Unscrupulous immigration officers employed by the Department of Home Affairs at the Beitbridge port of entry are working in cahoots with touts and bus drivers in the sale of entry stamps to desperate travellers visiting South Africa from Zimbabwe.
A New Age team working under cover witnessed a traveller, who had been denied entry into the country, returning with a tout and able to pay an immigration official R200 in exchange for a 30-day visitor’s visa.
According to VFS Global, the company contracted by the department to process visa applications, Zimbabweans are visa exempt if they are visiting the country for 90 days or less on business or tourism purposes.
However, in terms of the scam Zimbabwean passport holders are granted the bare minimum days, in some cases three days, rather than the 90 days entry allowed.
According to the touts this creates a situation where immigration officials are bribed to grant a visitor the full 90 days entry stamp.
Undercover video footage taken by the news team on Saturday shows a female tout tucking two R100 notes into the traveller’s passport before walking straight to the immigration counter. In less than a minute, the traveller was granted permission to stay in the country for 30 days and he headed straight to the exit gate.
“I’ve had to pay R200 to get 30 days because I had been denied any days. They told me I wouldn’t be able to get days because I was in South Africa on Thursday. I was left with no choice but to pay the money so that I can go and do business in Louis Trichardt,” he said.
Another immigration officer approached after the exchange explained that a visitor could not be allowed back into the country before they spent seven days in their own country of residence.
On Friday evening, this news team walked straight through the border gate to the immigration desk without any form of identification and were approached by two male touts.
“I can get you 90 days stamped on your passport, but I charge R600 for that because I’ve to pay an immigration official that I work with. Don’t be afraid, I’ll go with you to the counter and we won’t have to queue,” the tout, who identified himself as Elias said.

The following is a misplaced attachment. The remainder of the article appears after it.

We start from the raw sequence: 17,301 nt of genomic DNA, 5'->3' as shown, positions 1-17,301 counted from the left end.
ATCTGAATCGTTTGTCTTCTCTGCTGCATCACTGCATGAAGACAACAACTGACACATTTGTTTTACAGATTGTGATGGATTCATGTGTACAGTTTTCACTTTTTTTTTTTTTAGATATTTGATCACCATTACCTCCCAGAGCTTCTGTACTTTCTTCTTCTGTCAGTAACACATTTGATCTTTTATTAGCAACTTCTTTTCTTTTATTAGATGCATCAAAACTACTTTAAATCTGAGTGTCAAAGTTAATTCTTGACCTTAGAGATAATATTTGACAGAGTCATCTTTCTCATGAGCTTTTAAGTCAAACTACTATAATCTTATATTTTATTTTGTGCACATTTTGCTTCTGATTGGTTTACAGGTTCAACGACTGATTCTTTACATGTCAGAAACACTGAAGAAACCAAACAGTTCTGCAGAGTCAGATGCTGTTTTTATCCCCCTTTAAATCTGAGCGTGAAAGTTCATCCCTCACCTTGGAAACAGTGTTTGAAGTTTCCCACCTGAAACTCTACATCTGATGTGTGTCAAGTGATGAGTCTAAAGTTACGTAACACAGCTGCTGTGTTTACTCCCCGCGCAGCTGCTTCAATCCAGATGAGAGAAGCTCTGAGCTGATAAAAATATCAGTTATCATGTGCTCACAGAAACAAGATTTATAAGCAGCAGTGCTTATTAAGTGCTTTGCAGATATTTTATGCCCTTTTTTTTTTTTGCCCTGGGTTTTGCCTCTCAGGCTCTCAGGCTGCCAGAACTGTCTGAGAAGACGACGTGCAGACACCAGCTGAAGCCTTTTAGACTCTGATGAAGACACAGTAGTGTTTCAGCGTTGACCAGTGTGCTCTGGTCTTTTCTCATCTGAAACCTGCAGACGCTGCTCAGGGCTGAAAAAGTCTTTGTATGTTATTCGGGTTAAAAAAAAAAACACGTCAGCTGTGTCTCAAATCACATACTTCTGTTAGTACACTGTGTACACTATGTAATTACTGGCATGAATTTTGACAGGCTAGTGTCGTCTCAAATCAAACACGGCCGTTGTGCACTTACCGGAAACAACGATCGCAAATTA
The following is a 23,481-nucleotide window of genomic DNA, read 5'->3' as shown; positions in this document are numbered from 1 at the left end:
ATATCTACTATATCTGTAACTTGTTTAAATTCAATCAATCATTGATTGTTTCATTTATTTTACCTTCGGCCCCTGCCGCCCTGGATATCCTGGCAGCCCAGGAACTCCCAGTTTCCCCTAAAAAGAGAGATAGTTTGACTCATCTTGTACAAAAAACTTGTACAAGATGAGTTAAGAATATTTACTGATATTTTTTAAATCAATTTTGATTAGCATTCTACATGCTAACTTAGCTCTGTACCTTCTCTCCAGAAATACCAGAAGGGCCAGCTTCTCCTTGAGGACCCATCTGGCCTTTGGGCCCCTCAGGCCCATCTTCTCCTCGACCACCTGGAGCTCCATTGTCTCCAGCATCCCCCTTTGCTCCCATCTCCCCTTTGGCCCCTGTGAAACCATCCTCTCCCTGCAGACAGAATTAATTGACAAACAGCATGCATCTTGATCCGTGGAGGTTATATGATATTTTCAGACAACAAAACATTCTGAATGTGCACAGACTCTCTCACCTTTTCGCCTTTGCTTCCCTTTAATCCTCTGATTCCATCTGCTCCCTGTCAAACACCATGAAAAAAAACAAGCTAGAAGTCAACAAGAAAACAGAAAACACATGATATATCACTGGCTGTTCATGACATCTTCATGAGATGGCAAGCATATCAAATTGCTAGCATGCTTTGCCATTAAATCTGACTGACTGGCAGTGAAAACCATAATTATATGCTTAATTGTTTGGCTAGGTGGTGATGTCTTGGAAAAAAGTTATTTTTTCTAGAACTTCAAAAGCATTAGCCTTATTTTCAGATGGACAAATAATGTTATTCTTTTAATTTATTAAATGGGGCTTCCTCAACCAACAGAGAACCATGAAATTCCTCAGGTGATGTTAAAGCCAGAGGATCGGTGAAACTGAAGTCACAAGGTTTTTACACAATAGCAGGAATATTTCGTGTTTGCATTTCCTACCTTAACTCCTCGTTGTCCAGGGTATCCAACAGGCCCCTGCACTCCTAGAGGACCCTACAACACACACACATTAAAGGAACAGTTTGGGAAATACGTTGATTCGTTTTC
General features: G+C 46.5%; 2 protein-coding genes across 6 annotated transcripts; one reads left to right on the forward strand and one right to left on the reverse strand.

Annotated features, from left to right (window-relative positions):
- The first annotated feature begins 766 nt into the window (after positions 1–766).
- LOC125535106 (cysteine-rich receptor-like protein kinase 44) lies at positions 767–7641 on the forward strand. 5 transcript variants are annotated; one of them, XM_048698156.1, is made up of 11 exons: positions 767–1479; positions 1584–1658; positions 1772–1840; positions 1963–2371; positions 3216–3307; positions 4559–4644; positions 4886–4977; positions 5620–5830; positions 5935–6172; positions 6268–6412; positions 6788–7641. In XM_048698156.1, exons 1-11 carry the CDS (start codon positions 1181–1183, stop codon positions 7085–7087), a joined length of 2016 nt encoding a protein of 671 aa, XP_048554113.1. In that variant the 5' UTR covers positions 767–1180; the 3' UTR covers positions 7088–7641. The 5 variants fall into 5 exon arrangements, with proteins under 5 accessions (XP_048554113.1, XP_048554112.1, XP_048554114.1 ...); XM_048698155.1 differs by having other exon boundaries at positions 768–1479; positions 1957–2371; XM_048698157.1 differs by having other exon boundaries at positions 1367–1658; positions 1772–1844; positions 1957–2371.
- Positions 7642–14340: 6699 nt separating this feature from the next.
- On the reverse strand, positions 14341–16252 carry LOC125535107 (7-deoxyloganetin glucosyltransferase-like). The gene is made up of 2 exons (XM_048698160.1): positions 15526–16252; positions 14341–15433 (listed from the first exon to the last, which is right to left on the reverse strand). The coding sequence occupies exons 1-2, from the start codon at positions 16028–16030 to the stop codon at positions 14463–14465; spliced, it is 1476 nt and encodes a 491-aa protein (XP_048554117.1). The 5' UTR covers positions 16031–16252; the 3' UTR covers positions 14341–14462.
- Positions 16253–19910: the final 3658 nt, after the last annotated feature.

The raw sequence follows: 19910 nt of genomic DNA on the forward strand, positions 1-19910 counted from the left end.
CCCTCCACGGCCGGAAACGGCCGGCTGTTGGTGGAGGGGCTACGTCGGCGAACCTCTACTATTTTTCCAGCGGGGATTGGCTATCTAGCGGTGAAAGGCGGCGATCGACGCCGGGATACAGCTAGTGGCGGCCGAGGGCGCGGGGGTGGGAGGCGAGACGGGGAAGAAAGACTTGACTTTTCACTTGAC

Elias said he successfully bribed officials for clients at least 15 times a day. According to home affairs statistics, 20000 people cross the Beitbridge border every day.
On Saturday, the news crew met five other agents involved in the same illicit business.
A cross-border trader, who operates between Zimbabwe and Johannesburg, said she often paid bus drivers to get days even when she exceeded her 90 days.
“I often pay for days because I spend an average of a month in Johannesburg where I sell Zimbabwe products. When my days are finished I go back home for stock. So I usually give a bus driver money and they pay the immigration officials on my behalf,” she said.
A bus driver with a renowned cross-border transport company also confirmed he was able to facilitate the issuing of a 30-day visitor’s visa.
On Friday, the African Diaspora Forum independently asked its members who had previously paid for days, to come forward and report it so they could take up the issue with the Department of Home Affairs.
The forum chairperson Marc Gbaffou said the issue was disappointing and needed urgent attention from authorities.
“There has to be a clear policy to determine how days are given otherwise we will always have a situation whereby immigration officers abuse the system for their gain,” he said.
Gbaffou also warned foreign nationals to desist from taking advantage of the loopholes in the system.
“You don’t come to South Africa and when you see some loopholes you abuse them. People must refrain from such practices.”
Limpopo police spokesperson Lt Col Moatshe Ngoepe said they were not aware of the border corruption and had never arrested anyone in connection with it.
Zimbabwe consul general, Henry Mukonoweshuro, however, said they had raised the issue with the cross-border migration management stakeholders forum. The forum includes immigration, the police, social services and other line ministries from Zimbabwe and South Africa.
“We have raised that issue at the cross-border stakeholders forum and we were basically asking why they don’t give people reasonable days if they explain what they are coming to do. We know at the airport you’re given 90 days but at the border the officials use their discretion,” Mukonoweshuro said.